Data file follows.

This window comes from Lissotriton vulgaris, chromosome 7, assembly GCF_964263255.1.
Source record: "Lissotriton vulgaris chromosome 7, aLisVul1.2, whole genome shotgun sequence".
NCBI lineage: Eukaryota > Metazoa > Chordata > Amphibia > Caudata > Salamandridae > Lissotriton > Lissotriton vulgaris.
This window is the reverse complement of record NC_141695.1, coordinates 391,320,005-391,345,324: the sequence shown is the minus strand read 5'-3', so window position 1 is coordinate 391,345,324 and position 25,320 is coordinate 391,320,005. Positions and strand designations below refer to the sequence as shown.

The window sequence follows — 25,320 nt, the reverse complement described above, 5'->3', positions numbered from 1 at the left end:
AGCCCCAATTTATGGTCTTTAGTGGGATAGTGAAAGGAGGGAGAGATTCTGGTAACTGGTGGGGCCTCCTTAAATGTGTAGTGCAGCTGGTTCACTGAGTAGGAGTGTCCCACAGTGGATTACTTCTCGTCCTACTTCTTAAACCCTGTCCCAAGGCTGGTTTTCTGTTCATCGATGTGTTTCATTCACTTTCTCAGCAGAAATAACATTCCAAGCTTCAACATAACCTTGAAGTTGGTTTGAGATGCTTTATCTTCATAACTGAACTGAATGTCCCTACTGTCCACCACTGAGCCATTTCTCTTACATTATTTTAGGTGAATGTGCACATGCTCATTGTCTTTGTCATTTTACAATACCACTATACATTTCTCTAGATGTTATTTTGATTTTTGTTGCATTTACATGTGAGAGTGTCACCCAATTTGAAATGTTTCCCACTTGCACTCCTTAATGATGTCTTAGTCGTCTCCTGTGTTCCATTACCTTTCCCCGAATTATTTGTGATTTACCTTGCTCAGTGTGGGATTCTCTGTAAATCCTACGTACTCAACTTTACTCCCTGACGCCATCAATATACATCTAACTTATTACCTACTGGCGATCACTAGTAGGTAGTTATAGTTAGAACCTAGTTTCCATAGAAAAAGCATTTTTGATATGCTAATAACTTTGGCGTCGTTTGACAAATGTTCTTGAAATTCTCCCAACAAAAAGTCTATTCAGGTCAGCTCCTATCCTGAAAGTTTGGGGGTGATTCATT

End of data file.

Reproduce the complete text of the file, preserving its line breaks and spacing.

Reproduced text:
This window comes from Lissotriton vulgaris, chromosome 7, assembly GCF_964263255.1.
Source record: "Lissotriton vulgaris chromosome 7, aLisVul1.2, whole genome shotgun sequence".
NCBI lineage: Eukaryota > Metazoa > Chordata > Amphibia > Caudata > Salamandridae > Lissotriton > Lissotriton vulgaris.
This window is the reverse complement of record NC_141695.1, coordinates 391,320,005-391,345,324: the sequence shown is the minus strand read 5'-3', so window position 1 is coordinate 391,345,324 and position 25,320 is coordinate 391,320,005. Positions and strand designations below refer to the sequence as shown.

The window sequence follows — 25,320 nt, the reverse complement described above, 5'->3', positions numbered from 1 at the left end:
AGCCCCAATTTATGGTCTTTAGTGGGATAGTGAAAGGAGGGAGAGATTCTGGTAACTGGTGGGGCCTCCTTAAATGTGTAGTGCAGCTGGTTCACTGAGTAGGAGTGTCCCACAGTGGATTACTTCTCGTCCTACTTCTTAAACCCTGTCCCAAGGCTGGTTTTCTGTTCATCGATGTGTTTCATTCACTTTCTCAGCAGAAATAACATTCCAAGCTTCAACATAACCTTGAAGTTGGTTTGAGATGCTTTATCTTCATAACTGAACTGAATGTCCCTACTGTCCACCACTGAGCCATTTCTCTTACATTATTTTAGGTGAATGTGCACATGCTCATTGTCTTTGTCATTTTACAATACCACTATACATTTCTCTAGATGTTATTTTGATTTTTGTTGCATTTACATGTGAGAGTGTCACCCAATTTGAAATGTTTCCCACTTGCACTCCTTAATGATGTCTTAGTCGTCTCCTGTGTTCCATTACCTTTCCCCGAATTATTTGTGATTTACCTTGCTCAGTGTGGGATTCTCTGTAAATCCTACGTACTCAACTTTACTCCCTGACGCCATCAATATACATCTAACTTATTACCTACTGGCGATCACTAGTAGGTAGTTATAGTTAGAACCTAGTTTCCATAGAAAAAGCATTTTTGATATGCTAATAACTTTGGCGTCGTTTGACAAATGTTCTTGAAATTCTCCCAACAAAAAGTCTATTCAGGTCAGCTCCTATCCTGAAAGTTTGGGGGTGATTCATT